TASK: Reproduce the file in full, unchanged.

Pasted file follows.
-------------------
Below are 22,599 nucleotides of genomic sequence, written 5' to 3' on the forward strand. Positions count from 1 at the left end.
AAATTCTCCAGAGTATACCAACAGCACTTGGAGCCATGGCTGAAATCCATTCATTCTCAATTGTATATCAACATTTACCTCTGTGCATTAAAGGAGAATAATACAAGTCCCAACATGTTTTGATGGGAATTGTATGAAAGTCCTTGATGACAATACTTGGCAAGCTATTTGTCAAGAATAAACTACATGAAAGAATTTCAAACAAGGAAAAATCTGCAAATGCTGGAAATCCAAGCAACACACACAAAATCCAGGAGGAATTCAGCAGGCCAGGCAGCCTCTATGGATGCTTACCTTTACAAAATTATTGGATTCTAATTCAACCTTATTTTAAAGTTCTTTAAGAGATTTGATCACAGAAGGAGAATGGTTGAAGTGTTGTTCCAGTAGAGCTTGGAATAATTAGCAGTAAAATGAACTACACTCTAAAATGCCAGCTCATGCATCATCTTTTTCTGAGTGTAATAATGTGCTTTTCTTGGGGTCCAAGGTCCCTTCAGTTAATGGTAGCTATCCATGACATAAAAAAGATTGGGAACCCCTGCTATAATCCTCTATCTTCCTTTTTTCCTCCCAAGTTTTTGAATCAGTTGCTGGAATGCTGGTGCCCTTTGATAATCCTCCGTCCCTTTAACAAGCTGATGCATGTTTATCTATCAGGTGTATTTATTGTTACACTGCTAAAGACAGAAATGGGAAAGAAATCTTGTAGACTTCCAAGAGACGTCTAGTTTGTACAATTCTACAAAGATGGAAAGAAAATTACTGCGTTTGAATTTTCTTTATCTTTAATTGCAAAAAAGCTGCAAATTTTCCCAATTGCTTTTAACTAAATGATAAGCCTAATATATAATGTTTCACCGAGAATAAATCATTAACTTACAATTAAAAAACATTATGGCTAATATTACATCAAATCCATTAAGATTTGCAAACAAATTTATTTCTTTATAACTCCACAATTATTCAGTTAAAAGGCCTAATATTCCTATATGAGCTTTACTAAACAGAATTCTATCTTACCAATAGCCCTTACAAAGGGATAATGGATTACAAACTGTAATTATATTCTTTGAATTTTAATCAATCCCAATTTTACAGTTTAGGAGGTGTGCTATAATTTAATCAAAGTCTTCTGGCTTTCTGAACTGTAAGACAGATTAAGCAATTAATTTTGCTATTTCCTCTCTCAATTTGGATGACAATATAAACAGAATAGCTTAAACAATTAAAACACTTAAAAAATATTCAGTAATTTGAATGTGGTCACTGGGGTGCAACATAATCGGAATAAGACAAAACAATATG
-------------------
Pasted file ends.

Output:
Below are 22,599 nucleotides of genomic sequence, written 5' to 3' on the forward strand. Positions count from 1 at the left end.
AAATTCTCCAGAGTATACCAACAGCACTTGGAGCCATGGCTGAAATCCATTCATTCTCAATTGTATATCAACATTTACCTCTGTGCATTAAAGGAGAATAATACAAGTCCCAACATGTTTTGATGGGAATTGTATGAAAGTCCTTGATGACAATACTTGGCAAGCTATTTGTCAAGAATAAACTACATGAAAGAATTTCAAACAAGGAAAAATCTGCAAATGCTGGAAATCCAAGCAACACACACAAAATCCAGGAGGAATTCAGCAGGCCAGGCAGCCTCTATGGATGCTTACCTTTACAAAATTATTGGATTCTAATTCAACCTTATTTTAAAGTTCTTTAAGAGATTTGATCACAGAAGGAGAATGGTTGAAGTGTTGTTCCAGTAGAGCTTGGAATAATTAGCAGTAAAATGAACTACACTCTAAAATGCCAGCTCATGCATCATCTTTTTCTGAGTGTAATAATGTGCTTTTCTTGGGGTCCAAGGTCCCTTCAGTTAATGGTAGCTATCCATGACATAAAAAAGATTGGGAACCCCTGCTATAATCCTCTATCTTCCTTTTTTCCTCCCAAGTTTTTGAATCAGTTGCTGGAATGCTGGTGCCCTTTGATAATCCTCCGTCCCTTTAACAAGCTGATGCATGTTTATCTATCAGGTGTATTTATTGTTACACTGCTAAAGACAGAAATGGGAAAGAAATCTTGTAGACTTCCAAGAGACGTCTAGTTTGTACAATTCTACAAAGATGGAAAGAAAATTACTGCGTTTGAATTTTCTTTATCTTTAATTGCAAAAAAGCTGCAAATTTTCCCAATTGCTTTTAACTAAATGATAAGCCTAATATATAATGTTTCACCGAGAATAAATCATTAACTTACAATTAAAAAACATTATGGCTAATATTACATCAAATCCATTAAGATTTGCAAACAAATTTATTTCTTTATAACTCCACAATTATTCAGTTAAAAGGCCTAATATTCCTATATGAGCTTTACTAAACAGAATTCTATCTTACCAATAGCCCTTACAAAGGGATAATGGATTACAAACTGTAATTATATTCTTTGAATTTTAATCAATCCCAATTTTACAGTTTAGGAGGTGTGCTATAATTTAATCAAAGTCTTCTGGCTTTCTGAACTGTAAGACAGATTAAGCAATTAATTTTGCTATTTCCTCTCTCAATTTGGATGACAATATAAACAGAATAGCTTAAACAATTAAAACACTTAAAAAATATTCAGTAATTTGAATGTGGTCACTGGGGTGCAACATAATCGGAATAAGACAAAACAATATG